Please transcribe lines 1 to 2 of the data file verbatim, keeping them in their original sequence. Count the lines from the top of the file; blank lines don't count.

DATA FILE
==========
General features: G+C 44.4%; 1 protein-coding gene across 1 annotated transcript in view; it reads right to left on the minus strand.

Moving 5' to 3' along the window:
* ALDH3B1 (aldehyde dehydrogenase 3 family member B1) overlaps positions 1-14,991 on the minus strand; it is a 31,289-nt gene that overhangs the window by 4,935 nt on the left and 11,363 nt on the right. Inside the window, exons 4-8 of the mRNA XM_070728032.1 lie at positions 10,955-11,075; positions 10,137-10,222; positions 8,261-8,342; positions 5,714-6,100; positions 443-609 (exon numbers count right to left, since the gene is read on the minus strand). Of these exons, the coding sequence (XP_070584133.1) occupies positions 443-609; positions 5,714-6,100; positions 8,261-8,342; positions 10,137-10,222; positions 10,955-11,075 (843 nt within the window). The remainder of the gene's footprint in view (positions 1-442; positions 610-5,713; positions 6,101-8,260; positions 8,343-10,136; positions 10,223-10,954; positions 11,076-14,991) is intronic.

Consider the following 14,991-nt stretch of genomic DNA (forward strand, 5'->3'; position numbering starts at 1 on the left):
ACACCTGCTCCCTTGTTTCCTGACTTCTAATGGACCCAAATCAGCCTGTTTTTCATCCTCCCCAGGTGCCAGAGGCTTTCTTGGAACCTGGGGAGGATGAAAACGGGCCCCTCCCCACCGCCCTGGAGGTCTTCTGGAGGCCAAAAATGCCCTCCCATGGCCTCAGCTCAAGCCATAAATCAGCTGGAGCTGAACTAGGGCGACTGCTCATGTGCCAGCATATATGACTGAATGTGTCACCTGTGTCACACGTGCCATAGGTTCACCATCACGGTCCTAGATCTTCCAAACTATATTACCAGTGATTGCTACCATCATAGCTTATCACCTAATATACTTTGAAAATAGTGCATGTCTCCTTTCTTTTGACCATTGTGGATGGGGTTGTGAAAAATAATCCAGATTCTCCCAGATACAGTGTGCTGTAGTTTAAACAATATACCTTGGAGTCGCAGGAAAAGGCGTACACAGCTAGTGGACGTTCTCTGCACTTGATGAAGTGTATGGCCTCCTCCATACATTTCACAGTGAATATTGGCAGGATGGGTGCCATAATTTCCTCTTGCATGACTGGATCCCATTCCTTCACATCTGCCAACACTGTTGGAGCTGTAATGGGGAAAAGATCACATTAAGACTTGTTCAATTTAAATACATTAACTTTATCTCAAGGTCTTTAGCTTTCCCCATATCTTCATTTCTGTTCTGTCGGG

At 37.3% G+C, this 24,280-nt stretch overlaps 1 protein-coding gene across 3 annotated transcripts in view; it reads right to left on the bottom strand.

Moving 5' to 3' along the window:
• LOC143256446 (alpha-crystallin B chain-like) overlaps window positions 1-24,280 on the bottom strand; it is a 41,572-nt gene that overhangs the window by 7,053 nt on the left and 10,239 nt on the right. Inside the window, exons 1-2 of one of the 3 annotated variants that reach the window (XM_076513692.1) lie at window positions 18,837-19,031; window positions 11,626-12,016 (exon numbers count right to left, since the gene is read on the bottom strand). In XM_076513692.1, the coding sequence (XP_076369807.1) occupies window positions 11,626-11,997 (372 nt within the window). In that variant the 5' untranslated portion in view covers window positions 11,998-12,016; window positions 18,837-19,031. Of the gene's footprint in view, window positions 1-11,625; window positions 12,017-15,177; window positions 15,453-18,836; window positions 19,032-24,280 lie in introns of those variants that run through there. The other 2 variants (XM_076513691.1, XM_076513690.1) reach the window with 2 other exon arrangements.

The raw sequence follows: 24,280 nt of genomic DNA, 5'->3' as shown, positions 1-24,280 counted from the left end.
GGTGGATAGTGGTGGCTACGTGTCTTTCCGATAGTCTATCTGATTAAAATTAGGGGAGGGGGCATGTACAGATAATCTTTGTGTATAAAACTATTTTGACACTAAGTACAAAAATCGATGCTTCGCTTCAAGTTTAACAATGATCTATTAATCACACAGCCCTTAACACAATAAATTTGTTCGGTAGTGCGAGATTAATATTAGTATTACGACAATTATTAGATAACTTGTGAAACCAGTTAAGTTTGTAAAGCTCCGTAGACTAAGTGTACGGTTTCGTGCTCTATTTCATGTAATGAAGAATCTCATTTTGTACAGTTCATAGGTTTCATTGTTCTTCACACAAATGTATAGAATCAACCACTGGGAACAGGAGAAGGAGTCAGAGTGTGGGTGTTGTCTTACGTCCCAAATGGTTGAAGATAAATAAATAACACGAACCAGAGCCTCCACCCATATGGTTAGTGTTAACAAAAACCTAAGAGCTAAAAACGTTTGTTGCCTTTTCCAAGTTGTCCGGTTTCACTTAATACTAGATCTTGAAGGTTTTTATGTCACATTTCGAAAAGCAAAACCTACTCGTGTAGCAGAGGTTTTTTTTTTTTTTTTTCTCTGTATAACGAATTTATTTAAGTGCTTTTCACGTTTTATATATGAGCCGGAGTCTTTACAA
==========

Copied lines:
General features: G+C 44.4%; 1 protein-coding gene across 1 annotated transcript in view; it reads right to left on the minus strand.

Moving 5' to 3' along the window: